The President, Congress, and the Supreme Court just failed millions of tenants across the country by caving to the pressure of greedy landlords and developers and allowing the CDC Eviction Moratorium to end.
For many families renting, especially those in Republican-controlled states, the scant protection available under the Moratorium was the only thing preventing homelessness. How are renters supposed to fight back as landlords demand more and more, the COVID-19 pandemic surges unabated, and local and national elected officials from both parties ignore the problem?
For the 5,400-person community of Nelsonville in Athens County, Ohio, the answer begins with deep listening and transformational organizing door-to-door. Building off the successful model of the Bedford County Listening Project (featured this week in a profile in the New Yorker), members of Nelsonville Voices know there is no shortcut to overcoming the isolation and Rightwing fear-mongering in their community. They understand that real, long term change is only possible with real, long term organizing and investment.
Athens County, Ohio, has the highest overall poverty rate in the state, and Nelsonville’s rates are higher still, with the town coming in at 11th in the state in childhood poverty. Destructive stereotypes about poverty and drug use fracture the community, and isolation keeps residents stuck blaming each other for structural problems. The rising onslaught of racialized capitalism and white supremacy have created lasting conditions of suffering for working people throughout Appalachian Ohio.
While all of those conditions are true, Nelsonville residents know there is so much worth fighting for. When asked what they like about living here, many residents have emphasized that knowing their neighbors in a small, relatively quiet town is the only way they want to live and raise a family. They envision an end to homelessness and want to fight for a better future for the community’s children. Just because Nelsonville is a place that has been left behind by political parties and corporations, doesn’t mean their town is disposable.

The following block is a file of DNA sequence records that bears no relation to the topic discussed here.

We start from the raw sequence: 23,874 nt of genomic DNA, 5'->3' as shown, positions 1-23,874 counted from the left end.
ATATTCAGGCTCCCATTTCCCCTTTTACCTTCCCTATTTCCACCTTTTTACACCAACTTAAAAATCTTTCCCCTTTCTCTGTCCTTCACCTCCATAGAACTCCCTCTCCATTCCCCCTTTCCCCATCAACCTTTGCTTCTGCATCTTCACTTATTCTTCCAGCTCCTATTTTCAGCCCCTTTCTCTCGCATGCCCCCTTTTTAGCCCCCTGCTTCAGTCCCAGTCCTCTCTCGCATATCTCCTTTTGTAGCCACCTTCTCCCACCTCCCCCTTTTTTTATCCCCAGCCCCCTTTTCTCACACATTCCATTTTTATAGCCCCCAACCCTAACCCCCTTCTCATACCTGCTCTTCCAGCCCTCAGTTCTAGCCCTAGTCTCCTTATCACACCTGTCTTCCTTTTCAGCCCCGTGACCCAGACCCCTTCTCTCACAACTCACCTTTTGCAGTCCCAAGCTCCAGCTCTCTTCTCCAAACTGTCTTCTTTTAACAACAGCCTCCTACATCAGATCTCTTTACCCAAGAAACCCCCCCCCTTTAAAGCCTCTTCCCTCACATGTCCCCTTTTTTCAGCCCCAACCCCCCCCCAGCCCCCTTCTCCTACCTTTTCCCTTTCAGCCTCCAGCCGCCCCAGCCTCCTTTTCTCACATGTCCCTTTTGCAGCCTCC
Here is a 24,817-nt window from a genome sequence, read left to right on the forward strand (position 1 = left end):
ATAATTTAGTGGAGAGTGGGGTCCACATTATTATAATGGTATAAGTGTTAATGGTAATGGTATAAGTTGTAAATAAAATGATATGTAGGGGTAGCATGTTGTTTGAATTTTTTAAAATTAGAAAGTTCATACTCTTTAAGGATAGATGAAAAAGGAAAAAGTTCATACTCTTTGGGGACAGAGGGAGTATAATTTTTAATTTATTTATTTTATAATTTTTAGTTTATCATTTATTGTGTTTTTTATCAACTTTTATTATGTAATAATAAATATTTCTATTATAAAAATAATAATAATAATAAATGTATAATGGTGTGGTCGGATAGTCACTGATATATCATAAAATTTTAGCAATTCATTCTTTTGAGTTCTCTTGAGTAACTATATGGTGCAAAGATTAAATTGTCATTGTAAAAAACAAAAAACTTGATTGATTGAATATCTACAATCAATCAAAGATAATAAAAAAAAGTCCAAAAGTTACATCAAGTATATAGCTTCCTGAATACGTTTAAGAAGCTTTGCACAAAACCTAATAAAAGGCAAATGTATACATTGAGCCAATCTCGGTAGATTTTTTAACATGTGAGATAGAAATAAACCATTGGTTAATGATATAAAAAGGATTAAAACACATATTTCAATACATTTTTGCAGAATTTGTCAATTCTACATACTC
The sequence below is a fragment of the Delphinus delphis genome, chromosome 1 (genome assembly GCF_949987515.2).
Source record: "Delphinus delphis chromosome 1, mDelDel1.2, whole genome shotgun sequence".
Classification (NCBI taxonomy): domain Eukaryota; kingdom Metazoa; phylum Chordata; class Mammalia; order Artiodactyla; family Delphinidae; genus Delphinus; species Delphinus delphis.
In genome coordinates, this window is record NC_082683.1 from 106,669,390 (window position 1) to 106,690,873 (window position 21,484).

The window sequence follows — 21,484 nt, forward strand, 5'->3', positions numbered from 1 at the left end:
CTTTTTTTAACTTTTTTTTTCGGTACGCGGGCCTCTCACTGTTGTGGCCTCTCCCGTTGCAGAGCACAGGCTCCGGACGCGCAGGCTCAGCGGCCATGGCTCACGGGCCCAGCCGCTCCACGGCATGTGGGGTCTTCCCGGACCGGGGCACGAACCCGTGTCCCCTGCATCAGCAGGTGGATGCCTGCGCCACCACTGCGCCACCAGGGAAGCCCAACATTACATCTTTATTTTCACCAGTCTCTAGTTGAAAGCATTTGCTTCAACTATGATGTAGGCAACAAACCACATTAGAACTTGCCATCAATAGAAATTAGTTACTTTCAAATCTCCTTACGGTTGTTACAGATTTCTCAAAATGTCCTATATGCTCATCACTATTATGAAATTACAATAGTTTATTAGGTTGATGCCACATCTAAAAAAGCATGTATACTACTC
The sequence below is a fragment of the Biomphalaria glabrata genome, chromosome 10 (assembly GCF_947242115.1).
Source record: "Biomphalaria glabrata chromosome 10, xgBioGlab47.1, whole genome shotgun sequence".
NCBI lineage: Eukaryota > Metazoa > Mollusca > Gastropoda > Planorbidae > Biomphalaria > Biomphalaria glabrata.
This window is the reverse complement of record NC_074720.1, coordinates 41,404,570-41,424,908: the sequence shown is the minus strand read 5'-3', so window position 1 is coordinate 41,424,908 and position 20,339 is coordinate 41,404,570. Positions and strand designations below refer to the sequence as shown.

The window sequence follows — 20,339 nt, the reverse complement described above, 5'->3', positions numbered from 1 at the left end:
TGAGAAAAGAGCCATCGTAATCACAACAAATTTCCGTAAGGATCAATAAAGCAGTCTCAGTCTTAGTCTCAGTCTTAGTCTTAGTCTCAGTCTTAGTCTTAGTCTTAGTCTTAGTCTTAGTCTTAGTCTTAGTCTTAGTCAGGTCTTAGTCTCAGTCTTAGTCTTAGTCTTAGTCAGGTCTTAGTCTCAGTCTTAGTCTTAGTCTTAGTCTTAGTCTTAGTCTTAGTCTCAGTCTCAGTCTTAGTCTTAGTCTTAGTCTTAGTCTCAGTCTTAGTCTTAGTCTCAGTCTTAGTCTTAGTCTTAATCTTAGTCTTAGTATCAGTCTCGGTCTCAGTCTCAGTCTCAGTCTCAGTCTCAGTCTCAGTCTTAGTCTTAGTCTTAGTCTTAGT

Led by a skilled SURJ organizer who has lived and organized around Nelsonville for years, Nelsonville Voices has launched a listening project to connect neighbors to each other and identify issues that bring folks together to make change. Using creative outreach strategies like free lemonade stands, members have already connected with 30 residents and plan to talk to 150 more by October (over 3% of the whole population!). By meeting people where they are, literally on their doorstep and without judgment, members are holding hour-long conversations that begin to move the needle on what residents think is possible.
And a lot is possible in rural Ohio. Donald Trump won Nelsonville by just 13 votes in 2016, and just 17 votes in 2020. Prior to 2016, Democrats won nearly all down-ballot races. Flipping rural Ohio blue is an important next step in tipping Ohio’s entire electoral landscape, but this won’t be possible unless we mobilize communities that are most harmed by neoliberal and right-wing policies that allow poverty, criminalization, and unemployment to thrive.
As part of a layered strategy across the state of Ohio, SURJ is building in Cleveland, Cincinnati, Dayton, and Appalachian Ohio to move thousands of white people to realize their mutual interest with people of color and take back their communities from right-wing control.